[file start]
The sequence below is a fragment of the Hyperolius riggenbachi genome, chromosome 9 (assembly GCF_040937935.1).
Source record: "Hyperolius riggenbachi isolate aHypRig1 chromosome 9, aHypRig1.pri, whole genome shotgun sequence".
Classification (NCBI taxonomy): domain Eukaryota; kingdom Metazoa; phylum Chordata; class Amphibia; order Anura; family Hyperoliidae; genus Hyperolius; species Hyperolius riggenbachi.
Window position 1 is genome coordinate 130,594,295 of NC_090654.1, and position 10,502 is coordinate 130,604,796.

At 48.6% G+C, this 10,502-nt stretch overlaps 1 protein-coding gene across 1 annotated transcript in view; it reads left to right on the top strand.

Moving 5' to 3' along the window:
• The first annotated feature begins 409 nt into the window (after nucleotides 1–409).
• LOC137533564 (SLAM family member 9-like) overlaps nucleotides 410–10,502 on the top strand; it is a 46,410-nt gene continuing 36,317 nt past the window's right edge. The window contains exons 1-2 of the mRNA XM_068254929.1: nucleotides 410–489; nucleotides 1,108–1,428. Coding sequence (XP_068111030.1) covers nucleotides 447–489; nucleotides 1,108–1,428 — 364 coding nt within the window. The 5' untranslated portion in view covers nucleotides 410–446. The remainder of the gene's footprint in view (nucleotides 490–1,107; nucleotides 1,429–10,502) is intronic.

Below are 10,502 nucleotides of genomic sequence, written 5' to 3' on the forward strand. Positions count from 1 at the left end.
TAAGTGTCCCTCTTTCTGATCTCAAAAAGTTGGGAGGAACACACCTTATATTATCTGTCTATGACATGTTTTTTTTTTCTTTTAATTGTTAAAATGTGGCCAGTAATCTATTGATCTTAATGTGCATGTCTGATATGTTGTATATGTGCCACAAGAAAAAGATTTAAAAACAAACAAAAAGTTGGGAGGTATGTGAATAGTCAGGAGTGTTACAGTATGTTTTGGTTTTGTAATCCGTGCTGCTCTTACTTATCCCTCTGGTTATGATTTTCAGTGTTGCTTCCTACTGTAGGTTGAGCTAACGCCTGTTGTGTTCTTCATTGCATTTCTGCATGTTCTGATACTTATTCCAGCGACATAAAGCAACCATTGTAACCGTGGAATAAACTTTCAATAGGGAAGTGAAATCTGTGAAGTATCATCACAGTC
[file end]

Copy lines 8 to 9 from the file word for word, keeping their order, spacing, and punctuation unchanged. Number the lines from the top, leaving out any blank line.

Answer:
• LOC137533564 (SLAM family member 9-like) overlaps nucleotides 410–10,502 on the top strand; it is a 46,410-nt gene continuing 36,317 nt past the window's right edge. The window contains exons 1-2 of the mRNA XM_068254929.1: nucleotides 410–489; nucleotides 1,108–1,428. Coding sequence (XP_068111030.1) covers nucleotides 447–489; nucleotides 1,108–1,428 — 364 coding nt within the window. The 5' untranslated portion in view covers nucleotides 410–446. The remainder of the gene's footprint in view (nucleotides 490–1,107; nucleotides 1,429–10,502) is intronic.

Below are 10,502 nucleotides of genomic sequence, written 5' to 3' on the forward strand. Positions count from 1 at the left end.